CBS Finds Environmental Upside to Deadly Pandemic Destroying Economy

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Talk about tone deaf. The journalists at CBS This Morning on Wednesday celebrated Earth Day by finding the upside to a global pandemic killing hundreds of thousands and destroying the economy. Co-host Anthony Mason cheered, “Ahead on this Earth Day, we'll show you the rapid and amazing environmental improvements taking place during the pandemic. What it tells us about creating a healthier planet.”

With no sense that they are broadcasting to Americans who have lost their jobs and had their businesses go under, reporter Jamie Yuccas looked on the bright side: “From a shockingly smog-free New Delhi in India to unusually clear waters in the canals of Venice, the world is suddenly learning what can happen if humans stop polluting the environment.”

 

 

Stop polluting the earth? 180,000 people are dead worldwide. Two and a half million have been infected. The worldwide economy is in shambles. Yuccas talked to climate scientist Gabby Pfister who imagined removing all automobiles from the road: “Assume all passenger cars are taken off the roads, what would happen to our climate and air quality? I mean, this is typically something we can only test in our numerical models, but then we don't have observations. Now we do.”

ALL the cars? Well, one might imagine a global depression destroying life as we know it. But that didn’t seem to be her point. Pfister lectured, “It has shown us that there are ways that we can make a significant change in the human footprint in our atmosphere and our nature.”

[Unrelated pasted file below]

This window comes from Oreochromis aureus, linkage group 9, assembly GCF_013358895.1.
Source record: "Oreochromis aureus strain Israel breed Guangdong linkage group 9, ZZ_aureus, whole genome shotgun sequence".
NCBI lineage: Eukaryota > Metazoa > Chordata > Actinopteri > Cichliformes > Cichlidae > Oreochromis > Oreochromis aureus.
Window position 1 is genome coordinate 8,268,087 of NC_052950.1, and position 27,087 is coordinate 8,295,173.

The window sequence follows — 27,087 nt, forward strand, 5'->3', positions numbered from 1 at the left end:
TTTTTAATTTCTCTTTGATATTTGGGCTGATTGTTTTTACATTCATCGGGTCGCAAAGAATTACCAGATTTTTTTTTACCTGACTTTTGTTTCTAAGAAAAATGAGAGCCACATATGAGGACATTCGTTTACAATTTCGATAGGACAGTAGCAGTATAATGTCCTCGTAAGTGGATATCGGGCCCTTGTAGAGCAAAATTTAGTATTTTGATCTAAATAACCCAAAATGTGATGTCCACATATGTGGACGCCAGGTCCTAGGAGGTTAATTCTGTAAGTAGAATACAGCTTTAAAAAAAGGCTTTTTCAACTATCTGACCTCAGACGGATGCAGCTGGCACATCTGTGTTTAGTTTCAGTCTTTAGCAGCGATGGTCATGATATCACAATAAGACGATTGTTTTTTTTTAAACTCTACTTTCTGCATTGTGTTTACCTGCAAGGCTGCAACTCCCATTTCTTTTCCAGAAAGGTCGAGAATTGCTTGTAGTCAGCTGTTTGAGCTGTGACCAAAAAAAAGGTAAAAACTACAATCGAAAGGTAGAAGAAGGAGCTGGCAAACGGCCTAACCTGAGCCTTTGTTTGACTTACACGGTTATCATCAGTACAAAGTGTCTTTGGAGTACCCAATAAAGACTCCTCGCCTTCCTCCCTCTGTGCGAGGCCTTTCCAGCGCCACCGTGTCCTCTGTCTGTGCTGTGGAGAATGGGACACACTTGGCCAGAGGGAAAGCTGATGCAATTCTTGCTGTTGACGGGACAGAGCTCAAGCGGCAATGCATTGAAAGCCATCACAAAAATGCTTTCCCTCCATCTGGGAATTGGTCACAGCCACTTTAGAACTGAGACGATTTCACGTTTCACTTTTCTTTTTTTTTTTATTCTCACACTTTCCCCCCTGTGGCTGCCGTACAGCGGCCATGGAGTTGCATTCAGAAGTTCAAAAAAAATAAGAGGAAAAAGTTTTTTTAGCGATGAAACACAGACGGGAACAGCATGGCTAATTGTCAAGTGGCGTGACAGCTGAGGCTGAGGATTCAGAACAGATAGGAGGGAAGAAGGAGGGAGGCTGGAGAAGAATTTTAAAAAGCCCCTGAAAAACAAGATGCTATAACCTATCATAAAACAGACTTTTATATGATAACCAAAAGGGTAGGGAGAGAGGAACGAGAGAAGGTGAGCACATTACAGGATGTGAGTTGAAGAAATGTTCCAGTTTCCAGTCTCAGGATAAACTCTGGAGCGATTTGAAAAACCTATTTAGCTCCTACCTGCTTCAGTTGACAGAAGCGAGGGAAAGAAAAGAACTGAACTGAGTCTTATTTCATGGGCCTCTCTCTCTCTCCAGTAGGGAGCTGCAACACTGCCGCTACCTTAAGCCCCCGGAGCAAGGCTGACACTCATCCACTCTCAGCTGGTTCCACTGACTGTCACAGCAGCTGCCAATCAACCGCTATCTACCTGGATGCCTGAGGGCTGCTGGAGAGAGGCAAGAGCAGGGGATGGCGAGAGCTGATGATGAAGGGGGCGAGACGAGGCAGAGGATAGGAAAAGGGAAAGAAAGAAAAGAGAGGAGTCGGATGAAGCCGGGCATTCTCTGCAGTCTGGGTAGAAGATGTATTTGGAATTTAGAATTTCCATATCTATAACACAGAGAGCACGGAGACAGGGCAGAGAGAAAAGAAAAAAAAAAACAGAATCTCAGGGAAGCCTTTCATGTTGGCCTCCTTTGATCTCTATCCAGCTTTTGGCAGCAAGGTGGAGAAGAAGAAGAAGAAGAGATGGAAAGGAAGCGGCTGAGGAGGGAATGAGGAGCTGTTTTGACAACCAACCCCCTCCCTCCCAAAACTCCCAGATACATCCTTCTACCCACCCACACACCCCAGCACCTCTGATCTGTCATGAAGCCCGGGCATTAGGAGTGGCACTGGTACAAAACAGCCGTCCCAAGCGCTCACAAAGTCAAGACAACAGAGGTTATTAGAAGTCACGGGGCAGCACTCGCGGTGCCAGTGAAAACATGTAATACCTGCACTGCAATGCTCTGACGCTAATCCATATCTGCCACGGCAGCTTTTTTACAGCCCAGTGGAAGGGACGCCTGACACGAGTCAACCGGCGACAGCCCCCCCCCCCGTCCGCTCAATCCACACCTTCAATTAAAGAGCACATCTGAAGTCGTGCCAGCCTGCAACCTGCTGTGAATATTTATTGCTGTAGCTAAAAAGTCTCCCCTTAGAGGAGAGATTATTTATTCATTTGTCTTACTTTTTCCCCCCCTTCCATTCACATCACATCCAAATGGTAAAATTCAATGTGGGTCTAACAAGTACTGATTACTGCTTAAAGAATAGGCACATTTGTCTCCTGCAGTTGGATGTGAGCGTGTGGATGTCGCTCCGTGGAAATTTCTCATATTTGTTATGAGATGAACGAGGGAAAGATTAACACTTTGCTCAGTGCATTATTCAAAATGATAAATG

Yes, at considerable, awful expense to humanity. Co-host Gayle King, however, saw this as all very profound: “Something to think about there. Many people see this as a major reset for humanity and the planet. I hope we're all listening and get the lesson. We'll see.”

On March 19, CBS This Morning’s Vladimir Duthiers touted a decrease in pollution in Italy: “This is a map, a satellite map showing you the level of pollution that has gone away the past three months because of the reduction of emissions across northern Italy.” Italy now has around 25,000 dead now. So perhaps that wasn’t quite the cheery story Duthiers thought it was.

On March 13, PBS’s Christiane Amanpour found the “environmental silver lining” to this all. On April 22, Hoda Kotb promoted, “Al [Roker] will explore the benefits of those shelter-in-place orders across the country and around the world. We have positive news on this Earth day 2020.” Also on Wednesday, CBS’s John Blackstone chided, “Nature seems to be saying, ‘We can get along fine without you.’"

To underline, 180,000 people are dead. The journalistic excitement over this COVID-19 “silver lining” is tacky at best and ghoulish at worst.

A transcript of the CBS This Morning segment is below. Click “expand” to read more.

CBS This Morning

4/22/2020

7:35 AM ET 

ANTHONY MASON: Ahead on this Earth Day, we'll show you the rapid and amazing environmental improvements taking place during the pandemic. What it tells us about creating a healthier planet.

7:39

 

GAYLE KING: In our "Eye on Earth" series, today is the 50th anniversary of Earth day. We're marking it in ways we never imagined because of this global pandemic that we're all living with right now. Satellite images show a dramatic decline in greenhouse gas emissions thanks to the drop-off in human activity. We're also seeing wild animals roam in very unexpected places. Take a look at that. Perhaps the most obvious environmental change is much cleaner air. That's a good thing as Jamie Yuccas shows. The big question for climatologists is what happens next?